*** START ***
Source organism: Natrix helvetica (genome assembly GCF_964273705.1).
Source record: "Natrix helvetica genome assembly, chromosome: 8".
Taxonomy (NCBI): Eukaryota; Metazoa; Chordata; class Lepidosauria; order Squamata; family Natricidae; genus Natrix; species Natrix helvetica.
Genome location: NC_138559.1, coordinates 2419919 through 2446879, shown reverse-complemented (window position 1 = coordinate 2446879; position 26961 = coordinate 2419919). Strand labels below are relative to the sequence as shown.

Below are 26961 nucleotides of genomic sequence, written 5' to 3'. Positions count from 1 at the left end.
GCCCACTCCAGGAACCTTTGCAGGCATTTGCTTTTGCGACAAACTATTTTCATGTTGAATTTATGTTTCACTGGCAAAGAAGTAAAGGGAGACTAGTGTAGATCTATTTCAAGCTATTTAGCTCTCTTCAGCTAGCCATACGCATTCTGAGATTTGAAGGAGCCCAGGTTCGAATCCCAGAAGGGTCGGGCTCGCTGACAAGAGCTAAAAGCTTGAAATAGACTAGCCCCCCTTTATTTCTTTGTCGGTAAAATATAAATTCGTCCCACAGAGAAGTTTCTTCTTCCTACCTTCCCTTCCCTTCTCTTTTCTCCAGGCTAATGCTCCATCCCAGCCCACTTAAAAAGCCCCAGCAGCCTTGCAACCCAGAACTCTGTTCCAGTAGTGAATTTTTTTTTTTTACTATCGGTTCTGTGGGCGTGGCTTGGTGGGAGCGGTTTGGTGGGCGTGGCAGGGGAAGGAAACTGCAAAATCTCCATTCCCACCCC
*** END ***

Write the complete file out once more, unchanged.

Source organism: Natrix helvetica (genome assembly GCF_964273705.1).
Source record: "Natrix helvetica genome assembly, chromosome: 8".
Taxonomy (NCBI): Eukaryota; Metazoa; Chordata; class Lepidosauria; order Squamata; family Natricidae; genus Natrix; species Natrix helvetica.
Genome location: NC_138559.1, coordinates 2419919 through 2446879, shown reverse-complemented (window position 1 = coordinate 2446879; position 26961 = coordinate 2419919). Strand labels below are relative to the sequence as shown.

Below are 26961 nucleotides of genomic sequence, written 5' to 3'. Positions count from 1 at the left end.
GCCCACTCCAGGAACCTTTGCAGGCATTTGCTTTTGCGACAAACTATTTTCATGTTGAATTTATGTTTCACTGGCAAAGAAGTAAAGGGAGACTAGTGTAGATCTATTTCAAGCTATTTAGCTCTCTTCAGCTAGCCATACGCATTCTGAGATTTGAAGGAGCCCAGGTTCGAATCCCAGAAGGGTCGGGCTCGCTGACAAGAGCTAAAAGCTTGAAATAGACTAGCCCCCCTTTATTTCTTTGTCGGTAAAATATAAATTCGTCCCACAGAGAAGTTTCTTCTTCCTACCTTCCCTTCCCTTCTCTTTTCTCCAGGCTAATGCTCCATCCCAGCCCACTTAAAAAGCCCCAGCAGCCTTGCAACCCAGAACTCTGTTCCAGTAGTGAATTTTTTTTTTTTACTATCGGTTCTGTGGGCGTGGCTTGGTGGGAGCGGTTTGGTGGGCGTGGCAGGGGAAGGAAACTGCAAAATCTCCATTCCCACCCC